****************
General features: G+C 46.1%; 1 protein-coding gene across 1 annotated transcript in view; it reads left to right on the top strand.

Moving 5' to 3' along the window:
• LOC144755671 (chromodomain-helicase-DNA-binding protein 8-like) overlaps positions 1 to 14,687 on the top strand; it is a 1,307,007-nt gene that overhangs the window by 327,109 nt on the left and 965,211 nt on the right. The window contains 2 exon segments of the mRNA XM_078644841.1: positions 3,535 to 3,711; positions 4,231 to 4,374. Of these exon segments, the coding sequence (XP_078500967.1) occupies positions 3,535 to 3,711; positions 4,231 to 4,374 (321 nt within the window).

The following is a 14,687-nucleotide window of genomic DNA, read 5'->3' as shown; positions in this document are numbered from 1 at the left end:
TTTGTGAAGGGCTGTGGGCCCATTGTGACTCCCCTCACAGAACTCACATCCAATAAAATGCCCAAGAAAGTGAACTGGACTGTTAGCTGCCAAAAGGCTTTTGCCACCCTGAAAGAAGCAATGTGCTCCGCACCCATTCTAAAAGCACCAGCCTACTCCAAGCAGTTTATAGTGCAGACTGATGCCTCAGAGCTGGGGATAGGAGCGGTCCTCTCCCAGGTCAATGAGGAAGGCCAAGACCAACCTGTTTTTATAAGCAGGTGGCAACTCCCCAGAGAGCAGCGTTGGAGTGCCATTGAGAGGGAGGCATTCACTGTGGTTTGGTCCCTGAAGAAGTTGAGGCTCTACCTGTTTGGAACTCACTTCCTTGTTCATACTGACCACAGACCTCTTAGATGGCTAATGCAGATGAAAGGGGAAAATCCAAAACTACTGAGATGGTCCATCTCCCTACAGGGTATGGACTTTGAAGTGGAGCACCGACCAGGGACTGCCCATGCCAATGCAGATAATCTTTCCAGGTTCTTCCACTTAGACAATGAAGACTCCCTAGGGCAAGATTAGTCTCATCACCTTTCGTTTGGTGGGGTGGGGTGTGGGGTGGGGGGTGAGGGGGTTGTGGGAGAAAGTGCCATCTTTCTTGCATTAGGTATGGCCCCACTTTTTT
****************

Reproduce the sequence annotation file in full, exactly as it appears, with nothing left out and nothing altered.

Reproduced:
General features: G+C 46.1%; 1 protein-coding gene across 1 annotated transcript in view; it reads left to right on the top strand.

Moving 5' to 3' along the window:
• LOC144755671 (chromodomain-helicase-DNA-binding protein 8-like) overlaps positions 1 to 14,687 on the top strand; it is a 1,307,007-nt gene that overhangs the window by 327,109 nt on the left and 965,211 nt on the right. The window contains 2 exon segments of the mRNA XM_078644841.1: positions 3,535 to 3,711; positions 4,231 to 4,374. Of these exon segments, the coding sequence (XP_078500967.1) occupies positions 3,535 to 3,711; positions 4,231 to 4,374 (321 nt within the window).

The following is a 14,687-nucleotide window of genomic DNA, read 5'->3' as shown; positions in this document are numbered from 1 at the left end:
TTTGTGAAGGGCTGTGGGCCCATTGTGACTCCCCTCACAGAACTCACATCCAATAAAATGCCCAAGAAAGTGAACTGGACTGTTAGCTGCCAAAAGGCTTTTGCCACCCTGAAAGAAGCAATGTGCTCCGCACCCATTCTAAAAGCACCAGCCTACTCCAAGCAGTTTATAGTGCAGACTGATGCCTCAGAGCTGGGGATAGGAGCGGTCCTCTCCCAGGTCAATGAGGAAGGCCAAGACCAACCTGTTTTTATAAGCAGGTGGCAACTCCCCAGAGAGCAGCGTTGGAGTGCCATTGAGAGGGAGGCATTCACTGTGGTTTGGTCCCTGAAGAAGTTGAGGCTCTACCTGTTTGGAACTCACTTCCTTGTTCATACTGACCACAGACCTCTTAGATGGCTAATGCAGATGAAAGGGGAAAATCCAAAACTACTGAGATGGTCCATCTCCCTACAGGGTATGGACTTTGAAGTGGAGCACCGACCAGGGACTGCCCATGCCAATGCAGATAATCTTTCCAGGTTCTTCCACTTAGACAATGAAGACTCCCTAGGGCAAGATTAGTCTCATCACCTTTCGTTTGGTGGGGTGGGGTGTGGGGTGGGGGGTGAGGGGGTTGTGGGAGAAAGTGCCATCTTTCTTGCATTAGGTATGGCCCCACTTTTTT